Hemodynamic support: Full term neonates: Loading dose: 50 to 75 mcg/kg IV administered over 15 minutes followed by a continuous infusion of 0.5 mcg/kg/minute; titrate to effect; range: 0.25 to 0.75 mcg/kg/minute has been used by several centers. One report used a loading dose of 50 mcg/kg IV administered over 15 minutes, followed by a continuous infusion of 0.5 mcg/kg/minute for 30 minutes in 10 neonates (3 to 27 days old, median age: 5 days) with low cardiac output after cardiac surgery; results showed improved hemodynamic parameters and milrinone was well tolerated.

Prevention of postoperative low cardiac output syndrome (CHD corrective surgery): Full term neonates: Loading dose: 75 mcg/kg IV administered over 60 minutes followed by a continuous IV infusion of 0.75 mcg/kg/minute for 35 hours was used in a randomized, placebo controlled trial of 227 patients (age: 2 days to 6.9 years, median: 3 months) and showed 64% relative risk reduction for development of low cardiac output syndrome compared to placebo; a lower milrinone dose used in the study did not show a statistically significant relative risk reduction compared to placebo for the same endpoint.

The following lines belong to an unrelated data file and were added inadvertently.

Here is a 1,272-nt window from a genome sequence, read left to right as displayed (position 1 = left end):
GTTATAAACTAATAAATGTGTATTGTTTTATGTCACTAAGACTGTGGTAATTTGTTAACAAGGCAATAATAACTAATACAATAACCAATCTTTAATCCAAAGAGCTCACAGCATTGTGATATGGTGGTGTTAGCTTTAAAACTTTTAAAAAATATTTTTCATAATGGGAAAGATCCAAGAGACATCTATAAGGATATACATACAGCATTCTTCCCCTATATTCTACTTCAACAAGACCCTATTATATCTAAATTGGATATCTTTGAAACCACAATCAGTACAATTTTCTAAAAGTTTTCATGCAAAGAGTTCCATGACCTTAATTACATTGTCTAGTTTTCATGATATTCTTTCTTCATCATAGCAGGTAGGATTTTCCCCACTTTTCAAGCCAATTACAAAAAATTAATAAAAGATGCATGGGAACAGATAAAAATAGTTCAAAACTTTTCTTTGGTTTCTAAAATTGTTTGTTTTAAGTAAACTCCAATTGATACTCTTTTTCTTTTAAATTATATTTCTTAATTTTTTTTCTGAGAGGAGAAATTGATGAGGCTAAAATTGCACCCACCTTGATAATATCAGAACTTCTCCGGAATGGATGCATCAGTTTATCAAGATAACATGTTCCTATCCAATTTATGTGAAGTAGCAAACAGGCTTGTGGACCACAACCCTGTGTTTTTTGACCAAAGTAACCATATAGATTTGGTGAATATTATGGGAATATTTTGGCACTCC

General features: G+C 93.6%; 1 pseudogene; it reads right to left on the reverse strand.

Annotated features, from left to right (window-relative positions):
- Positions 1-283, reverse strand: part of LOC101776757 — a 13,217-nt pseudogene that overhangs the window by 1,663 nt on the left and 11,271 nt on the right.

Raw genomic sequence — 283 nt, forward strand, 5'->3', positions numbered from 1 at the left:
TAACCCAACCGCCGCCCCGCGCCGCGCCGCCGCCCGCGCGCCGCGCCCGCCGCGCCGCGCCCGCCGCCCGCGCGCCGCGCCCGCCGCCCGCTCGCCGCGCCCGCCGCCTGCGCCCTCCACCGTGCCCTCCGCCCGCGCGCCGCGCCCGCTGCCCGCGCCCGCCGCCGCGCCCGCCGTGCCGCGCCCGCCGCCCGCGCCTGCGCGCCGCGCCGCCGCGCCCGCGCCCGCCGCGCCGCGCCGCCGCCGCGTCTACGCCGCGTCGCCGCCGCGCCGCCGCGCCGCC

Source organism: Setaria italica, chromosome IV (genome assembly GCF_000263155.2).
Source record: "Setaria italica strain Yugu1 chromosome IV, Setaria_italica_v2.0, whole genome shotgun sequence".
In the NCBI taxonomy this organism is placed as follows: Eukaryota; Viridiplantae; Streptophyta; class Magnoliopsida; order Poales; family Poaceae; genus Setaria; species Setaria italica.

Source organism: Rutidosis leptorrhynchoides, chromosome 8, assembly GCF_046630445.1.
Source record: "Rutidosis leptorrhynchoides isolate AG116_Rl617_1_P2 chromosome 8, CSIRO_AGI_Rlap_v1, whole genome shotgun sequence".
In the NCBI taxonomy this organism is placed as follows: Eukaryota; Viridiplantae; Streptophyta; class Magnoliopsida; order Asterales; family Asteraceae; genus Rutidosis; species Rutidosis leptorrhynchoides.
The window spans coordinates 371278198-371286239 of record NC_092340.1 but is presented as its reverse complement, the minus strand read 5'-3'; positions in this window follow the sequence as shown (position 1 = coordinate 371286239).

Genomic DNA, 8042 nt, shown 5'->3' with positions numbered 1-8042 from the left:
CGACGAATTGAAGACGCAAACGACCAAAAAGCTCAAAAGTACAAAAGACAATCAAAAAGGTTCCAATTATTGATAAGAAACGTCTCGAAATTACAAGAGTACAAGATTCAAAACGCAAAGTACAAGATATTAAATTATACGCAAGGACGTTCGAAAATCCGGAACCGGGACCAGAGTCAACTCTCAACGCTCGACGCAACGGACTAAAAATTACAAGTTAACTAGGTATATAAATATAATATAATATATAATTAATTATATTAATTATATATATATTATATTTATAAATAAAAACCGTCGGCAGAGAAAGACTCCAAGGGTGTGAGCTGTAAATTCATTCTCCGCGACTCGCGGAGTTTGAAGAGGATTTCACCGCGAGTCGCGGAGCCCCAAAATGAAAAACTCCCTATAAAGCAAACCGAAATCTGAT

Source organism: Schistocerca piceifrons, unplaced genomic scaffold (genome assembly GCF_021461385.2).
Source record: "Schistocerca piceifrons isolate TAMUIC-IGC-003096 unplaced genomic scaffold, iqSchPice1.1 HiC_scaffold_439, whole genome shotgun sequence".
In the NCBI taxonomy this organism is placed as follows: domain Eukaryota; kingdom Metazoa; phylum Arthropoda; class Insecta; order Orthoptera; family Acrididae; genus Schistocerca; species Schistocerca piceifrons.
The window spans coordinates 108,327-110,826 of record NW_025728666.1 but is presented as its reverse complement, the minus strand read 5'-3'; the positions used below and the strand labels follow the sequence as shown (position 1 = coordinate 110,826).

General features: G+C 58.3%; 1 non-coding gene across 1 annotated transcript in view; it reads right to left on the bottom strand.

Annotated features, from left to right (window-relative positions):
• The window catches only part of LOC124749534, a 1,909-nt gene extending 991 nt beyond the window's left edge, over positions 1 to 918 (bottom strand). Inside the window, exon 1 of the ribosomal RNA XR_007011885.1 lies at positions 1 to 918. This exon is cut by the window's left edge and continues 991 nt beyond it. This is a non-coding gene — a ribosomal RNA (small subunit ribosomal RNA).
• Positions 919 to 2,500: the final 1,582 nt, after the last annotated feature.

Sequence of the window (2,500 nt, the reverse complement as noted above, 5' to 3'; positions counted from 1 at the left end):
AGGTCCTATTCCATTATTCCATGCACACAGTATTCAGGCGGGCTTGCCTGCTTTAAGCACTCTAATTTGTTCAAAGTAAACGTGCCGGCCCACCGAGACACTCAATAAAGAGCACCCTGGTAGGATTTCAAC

1 month and older:

Loading dose: 50 mcg/kg IV over 15 minutes.

Maintenance infusion: 0.25-1 mcg/kg/min.

How is Milrinone available?

Milrinone is available in the following dosage forms and strengths:

  • Intravenous solution: 1mg/mL
  • Intravenous solution, in 5DW: 20mg/100mL, 40mg/200mL

What should I do in case of an emergency or overdose?

In case of an emergency or an overdose, call your local emergency services or go to your nearest emergency room.

What should I do if I miss a dose?